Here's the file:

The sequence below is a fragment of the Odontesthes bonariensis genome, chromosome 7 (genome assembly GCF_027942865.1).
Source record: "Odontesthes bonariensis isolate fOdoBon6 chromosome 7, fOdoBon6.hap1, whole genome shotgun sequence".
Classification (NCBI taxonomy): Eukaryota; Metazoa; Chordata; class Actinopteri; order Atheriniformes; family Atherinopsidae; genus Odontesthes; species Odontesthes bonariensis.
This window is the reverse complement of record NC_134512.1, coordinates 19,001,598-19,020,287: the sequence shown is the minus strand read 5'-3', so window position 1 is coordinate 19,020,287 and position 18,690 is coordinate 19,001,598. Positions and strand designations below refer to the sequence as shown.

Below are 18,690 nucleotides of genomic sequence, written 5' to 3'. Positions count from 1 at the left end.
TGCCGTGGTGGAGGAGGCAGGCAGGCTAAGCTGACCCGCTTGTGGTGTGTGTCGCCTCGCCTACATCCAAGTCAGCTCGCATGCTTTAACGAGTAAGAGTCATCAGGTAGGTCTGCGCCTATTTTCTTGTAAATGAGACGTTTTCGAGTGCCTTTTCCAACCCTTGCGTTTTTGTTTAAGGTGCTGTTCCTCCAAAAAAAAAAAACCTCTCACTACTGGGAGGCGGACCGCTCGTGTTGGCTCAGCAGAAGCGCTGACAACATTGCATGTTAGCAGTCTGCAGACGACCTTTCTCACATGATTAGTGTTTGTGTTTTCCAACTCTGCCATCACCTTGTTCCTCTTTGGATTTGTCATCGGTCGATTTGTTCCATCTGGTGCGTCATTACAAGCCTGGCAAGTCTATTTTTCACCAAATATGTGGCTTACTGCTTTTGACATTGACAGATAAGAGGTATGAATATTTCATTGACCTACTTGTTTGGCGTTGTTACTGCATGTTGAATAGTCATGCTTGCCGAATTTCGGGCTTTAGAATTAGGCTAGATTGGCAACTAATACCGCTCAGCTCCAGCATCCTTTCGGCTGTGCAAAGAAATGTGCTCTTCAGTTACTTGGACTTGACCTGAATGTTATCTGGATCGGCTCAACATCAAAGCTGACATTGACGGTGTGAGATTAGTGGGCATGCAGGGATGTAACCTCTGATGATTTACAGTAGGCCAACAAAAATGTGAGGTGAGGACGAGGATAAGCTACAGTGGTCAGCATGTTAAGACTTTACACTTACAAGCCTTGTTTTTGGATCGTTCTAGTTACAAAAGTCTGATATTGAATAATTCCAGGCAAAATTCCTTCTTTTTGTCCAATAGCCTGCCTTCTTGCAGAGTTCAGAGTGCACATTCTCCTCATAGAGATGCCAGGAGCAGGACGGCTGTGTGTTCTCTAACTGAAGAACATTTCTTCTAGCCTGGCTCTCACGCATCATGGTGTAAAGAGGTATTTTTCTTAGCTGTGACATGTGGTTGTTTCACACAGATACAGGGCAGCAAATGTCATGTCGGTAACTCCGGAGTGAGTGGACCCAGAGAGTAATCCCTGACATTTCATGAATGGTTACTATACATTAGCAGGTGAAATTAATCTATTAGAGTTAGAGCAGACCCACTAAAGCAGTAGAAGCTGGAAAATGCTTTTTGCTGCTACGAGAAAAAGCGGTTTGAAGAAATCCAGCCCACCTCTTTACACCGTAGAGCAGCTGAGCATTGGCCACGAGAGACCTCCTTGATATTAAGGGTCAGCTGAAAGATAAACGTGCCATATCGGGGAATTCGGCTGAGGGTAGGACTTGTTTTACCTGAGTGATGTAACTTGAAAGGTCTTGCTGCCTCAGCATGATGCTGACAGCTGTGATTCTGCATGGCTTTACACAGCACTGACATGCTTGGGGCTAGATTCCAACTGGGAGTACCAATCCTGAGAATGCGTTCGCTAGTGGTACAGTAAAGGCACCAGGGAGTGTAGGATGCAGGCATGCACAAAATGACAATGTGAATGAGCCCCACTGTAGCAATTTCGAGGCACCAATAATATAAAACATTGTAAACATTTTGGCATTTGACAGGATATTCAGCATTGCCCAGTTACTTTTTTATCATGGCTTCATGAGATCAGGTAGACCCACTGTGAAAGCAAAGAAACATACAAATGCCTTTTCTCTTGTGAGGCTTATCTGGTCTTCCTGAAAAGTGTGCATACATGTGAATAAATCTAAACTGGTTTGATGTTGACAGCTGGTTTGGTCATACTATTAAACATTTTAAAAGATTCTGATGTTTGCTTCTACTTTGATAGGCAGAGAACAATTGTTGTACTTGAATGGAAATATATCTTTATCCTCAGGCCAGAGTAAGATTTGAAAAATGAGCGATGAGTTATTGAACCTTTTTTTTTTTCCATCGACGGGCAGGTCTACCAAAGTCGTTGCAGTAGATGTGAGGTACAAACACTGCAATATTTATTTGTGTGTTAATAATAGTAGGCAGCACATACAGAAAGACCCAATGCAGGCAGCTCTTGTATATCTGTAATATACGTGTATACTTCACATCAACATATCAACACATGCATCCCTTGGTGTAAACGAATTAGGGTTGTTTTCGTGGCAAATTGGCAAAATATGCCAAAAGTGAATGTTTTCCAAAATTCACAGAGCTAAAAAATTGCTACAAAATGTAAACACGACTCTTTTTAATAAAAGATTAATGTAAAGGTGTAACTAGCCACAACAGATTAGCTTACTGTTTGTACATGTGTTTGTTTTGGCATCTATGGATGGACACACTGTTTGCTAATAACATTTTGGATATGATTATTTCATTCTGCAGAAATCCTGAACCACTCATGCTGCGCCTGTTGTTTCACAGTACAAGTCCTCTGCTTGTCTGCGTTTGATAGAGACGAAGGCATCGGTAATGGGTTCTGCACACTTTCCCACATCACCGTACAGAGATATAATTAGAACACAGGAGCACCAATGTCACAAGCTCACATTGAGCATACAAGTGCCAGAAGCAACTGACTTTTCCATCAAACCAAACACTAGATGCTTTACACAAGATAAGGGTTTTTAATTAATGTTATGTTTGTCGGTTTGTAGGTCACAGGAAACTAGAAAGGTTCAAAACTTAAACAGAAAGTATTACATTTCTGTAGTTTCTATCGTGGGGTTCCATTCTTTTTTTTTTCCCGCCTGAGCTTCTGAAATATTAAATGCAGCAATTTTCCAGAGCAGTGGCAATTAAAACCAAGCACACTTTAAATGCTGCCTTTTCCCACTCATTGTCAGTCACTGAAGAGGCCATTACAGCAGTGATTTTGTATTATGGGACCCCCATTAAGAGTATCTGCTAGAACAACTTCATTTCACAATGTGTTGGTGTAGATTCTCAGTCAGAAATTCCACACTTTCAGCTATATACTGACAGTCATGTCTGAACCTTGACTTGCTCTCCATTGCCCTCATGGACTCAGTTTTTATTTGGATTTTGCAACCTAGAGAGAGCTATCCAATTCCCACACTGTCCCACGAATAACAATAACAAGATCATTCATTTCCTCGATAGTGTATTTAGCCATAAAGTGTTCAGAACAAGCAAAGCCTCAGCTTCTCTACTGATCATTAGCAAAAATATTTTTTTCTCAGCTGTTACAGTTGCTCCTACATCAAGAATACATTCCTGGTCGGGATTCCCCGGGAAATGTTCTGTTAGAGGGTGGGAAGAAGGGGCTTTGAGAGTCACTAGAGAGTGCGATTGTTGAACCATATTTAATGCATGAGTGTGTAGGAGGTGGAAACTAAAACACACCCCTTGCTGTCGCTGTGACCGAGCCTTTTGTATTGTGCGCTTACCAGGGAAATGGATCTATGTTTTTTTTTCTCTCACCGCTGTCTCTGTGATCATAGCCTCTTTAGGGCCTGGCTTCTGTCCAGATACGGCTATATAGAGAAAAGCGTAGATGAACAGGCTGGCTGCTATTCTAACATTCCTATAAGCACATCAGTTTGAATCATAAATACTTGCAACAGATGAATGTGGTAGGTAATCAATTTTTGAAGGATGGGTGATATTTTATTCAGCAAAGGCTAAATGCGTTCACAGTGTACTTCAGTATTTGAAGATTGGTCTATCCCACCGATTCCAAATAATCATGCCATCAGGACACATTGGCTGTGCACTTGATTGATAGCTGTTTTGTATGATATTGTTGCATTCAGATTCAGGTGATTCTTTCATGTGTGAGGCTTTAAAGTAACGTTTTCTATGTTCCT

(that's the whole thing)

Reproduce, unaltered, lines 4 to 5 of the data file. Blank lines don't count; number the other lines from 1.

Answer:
This window is the reverse complement of record NC_134512.1, coordinates 19,001,598-19,020,287: the sequence shown is the minus strand read 5'-3', so window position 1 is coordinate 19,020,287 and position 18,690 is coordinate 19,001,598. Positions and strand designations below refer to the sequence as shown.

Below are 18,690 nucleotides of genomic sequence, written 5' to 3'. Positions count from 1 at the left end.